After the glue up, I processed some wood to make small strips for the dust seal.
Today we are still so lucky as to be alongside which makes it a lot easier to do woodworking compared to when the ship is rolling.
I leveled the underside of the lid, and then I installed the brass hinges that I had brought with me. The heads of the brass screws are a little on the large side, but those were the ones I chose to bring. I was actually a little smart, since I brought both 1/2" and 3/4" screws. The smaller ones were just the right size for attaching the hinges to the lid.
My original plan was to make a traditional dust seal i.e. the front and the two sides. I didn't bring any small brass screws that would be fitting for attaching the dust seal, but I did bring some small brass nails that had the right size.
The strips of wood were mitered in the corners and pilot holes were drilled. I then put nails in all the pilot holes and hammered them almost through, so that a small tap from a hammer would make them enter the lid.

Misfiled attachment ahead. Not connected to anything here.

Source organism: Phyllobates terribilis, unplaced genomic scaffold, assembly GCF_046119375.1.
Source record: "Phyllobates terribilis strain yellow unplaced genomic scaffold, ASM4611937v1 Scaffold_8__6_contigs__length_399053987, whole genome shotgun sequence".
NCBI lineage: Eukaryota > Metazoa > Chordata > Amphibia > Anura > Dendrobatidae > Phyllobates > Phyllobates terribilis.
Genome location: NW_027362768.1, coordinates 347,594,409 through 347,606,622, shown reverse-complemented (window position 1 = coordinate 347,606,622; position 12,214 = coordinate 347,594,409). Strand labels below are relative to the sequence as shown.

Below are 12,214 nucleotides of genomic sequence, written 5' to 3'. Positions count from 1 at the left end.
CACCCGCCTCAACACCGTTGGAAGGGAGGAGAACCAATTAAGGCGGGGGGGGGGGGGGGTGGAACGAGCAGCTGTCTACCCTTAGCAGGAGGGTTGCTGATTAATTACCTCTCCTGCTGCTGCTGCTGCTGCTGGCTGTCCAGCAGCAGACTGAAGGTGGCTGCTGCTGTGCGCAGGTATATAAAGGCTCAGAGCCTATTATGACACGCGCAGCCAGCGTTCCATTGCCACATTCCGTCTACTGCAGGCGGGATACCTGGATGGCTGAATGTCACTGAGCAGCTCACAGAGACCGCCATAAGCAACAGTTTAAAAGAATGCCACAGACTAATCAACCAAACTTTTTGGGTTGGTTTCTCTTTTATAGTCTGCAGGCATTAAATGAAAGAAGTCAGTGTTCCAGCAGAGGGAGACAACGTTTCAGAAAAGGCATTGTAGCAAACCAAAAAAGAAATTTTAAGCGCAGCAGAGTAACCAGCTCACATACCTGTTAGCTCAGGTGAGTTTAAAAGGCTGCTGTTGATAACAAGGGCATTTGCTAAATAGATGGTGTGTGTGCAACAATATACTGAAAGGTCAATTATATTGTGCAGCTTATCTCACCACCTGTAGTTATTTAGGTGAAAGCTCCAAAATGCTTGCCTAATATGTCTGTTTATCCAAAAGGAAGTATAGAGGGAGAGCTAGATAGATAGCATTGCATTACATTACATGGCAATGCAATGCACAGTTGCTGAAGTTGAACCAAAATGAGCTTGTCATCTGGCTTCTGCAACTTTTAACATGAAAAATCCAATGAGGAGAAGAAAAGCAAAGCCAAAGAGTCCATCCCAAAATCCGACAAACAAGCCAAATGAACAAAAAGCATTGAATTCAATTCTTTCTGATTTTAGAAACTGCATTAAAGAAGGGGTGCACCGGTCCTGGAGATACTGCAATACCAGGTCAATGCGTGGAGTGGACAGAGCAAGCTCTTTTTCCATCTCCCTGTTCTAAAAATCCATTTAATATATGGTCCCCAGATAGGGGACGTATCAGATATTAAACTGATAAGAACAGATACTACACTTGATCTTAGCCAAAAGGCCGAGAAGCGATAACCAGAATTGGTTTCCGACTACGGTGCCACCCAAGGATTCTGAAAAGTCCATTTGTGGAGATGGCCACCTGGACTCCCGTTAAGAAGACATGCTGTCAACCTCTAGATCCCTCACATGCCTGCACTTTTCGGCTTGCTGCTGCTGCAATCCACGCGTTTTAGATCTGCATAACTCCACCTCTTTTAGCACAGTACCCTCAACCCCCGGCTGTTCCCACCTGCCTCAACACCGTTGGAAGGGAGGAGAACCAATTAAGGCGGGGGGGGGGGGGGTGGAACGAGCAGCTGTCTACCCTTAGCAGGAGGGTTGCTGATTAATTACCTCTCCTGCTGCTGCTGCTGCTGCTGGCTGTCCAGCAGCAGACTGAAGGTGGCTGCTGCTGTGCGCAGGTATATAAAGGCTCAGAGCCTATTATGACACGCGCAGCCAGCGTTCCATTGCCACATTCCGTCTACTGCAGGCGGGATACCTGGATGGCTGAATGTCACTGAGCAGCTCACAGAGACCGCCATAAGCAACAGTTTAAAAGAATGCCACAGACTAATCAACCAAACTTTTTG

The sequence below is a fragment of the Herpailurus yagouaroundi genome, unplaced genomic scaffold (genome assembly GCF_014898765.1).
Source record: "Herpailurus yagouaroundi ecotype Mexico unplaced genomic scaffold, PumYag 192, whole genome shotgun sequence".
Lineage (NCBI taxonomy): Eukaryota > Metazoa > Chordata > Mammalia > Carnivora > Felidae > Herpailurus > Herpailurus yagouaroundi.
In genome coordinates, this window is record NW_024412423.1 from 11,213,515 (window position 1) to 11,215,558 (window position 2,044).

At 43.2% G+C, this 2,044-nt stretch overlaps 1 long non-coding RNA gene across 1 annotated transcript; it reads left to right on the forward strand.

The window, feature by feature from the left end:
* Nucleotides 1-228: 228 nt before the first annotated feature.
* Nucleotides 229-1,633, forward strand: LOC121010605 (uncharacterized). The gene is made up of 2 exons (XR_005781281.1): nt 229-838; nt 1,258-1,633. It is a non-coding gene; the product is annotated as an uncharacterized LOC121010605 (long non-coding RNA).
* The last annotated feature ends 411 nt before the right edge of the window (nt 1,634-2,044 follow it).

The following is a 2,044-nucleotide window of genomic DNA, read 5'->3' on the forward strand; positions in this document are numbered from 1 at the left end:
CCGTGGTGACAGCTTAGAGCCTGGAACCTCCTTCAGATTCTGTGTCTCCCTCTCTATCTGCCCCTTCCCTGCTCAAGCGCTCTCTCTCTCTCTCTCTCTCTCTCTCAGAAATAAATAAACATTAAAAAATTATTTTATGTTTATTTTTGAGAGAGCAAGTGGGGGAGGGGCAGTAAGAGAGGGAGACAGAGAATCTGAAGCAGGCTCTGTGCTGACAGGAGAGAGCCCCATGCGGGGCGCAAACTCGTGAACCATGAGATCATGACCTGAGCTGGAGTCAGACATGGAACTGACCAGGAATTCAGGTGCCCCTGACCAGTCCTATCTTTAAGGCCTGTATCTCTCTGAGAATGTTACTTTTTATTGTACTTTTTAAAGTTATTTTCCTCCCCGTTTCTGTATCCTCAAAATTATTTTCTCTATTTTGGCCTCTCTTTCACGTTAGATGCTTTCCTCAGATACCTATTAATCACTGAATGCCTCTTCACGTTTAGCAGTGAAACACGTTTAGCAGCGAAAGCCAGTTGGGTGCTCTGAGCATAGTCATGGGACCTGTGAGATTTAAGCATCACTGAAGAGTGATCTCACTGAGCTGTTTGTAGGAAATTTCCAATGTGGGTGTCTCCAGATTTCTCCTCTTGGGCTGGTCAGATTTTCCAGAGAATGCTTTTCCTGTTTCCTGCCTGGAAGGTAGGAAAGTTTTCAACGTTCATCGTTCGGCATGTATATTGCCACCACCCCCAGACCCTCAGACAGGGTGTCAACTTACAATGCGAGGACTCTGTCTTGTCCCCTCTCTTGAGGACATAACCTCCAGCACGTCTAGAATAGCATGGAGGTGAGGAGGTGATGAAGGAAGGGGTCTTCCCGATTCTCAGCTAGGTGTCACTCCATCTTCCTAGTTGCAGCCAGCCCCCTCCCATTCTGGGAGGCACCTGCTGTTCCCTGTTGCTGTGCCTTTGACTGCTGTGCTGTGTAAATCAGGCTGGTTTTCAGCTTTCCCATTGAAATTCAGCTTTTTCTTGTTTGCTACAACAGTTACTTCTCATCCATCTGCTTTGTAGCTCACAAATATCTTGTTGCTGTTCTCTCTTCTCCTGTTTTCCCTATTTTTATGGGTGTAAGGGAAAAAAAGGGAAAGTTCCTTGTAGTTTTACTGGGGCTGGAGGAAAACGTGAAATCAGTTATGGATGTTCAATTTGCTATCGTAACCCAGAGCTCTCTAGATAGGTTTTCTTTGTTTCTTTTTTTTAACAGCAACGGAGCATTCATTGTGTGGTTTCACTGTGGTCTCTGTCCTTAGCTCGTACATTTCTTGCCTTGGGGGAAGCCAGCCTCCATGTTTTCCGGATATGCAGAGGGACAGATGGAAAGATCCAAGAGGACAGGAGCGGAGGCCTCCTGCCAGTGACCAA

I closed the lid and brought the strip into position so it touched the front side of the chest. I then gently hammered 3 nails in to keep the position. After that I opened the lid and placed it on a supporting plank that was held in the vice. That took the stress of the hinges while I hammered the final nails in.
The same procedure was used for the strips on the side.
All strips were made too wide on purpose. That allowed me to plane them flush with the edge of the lid after the glue had dried. The advantage of this idea is that it doesn't matter if the lid is just a little out of square. You will still get a tight seal and a flush surface.
The dust seal works works just as it should, but I got the idea that I could make an improvement on this type of dust seal. (To make as perfectly as possible).
Dust can enter everywhere there is a small hole or opening, and the back of the lid with the hinges normally don't get a dust seal since it will prevent the lid from opening. That is if you put the dust seal on the outside.
If you put a dust seal on the inside of the lid, you can seal the back as well.
After making some more strips for my improved dust seal, I measured and mounted it. To avoid any unfortunate screw ups, such as a wrong placed dust seal strip causing the lid to not close, I tacked the strips on with only two nails for a start. Then after checking that the lid would still close, I removed the strip and glued and nailed it in place.
A good thing about this extra dust seal is that it can be mounted on an existing chest If anyone should wish to do so. You just have to make sure that it won't collide with e.g. a sliding till in the chest.
The dust seal planed flush.
The supporting system for nailing on an attached lid.
The improved dust seal.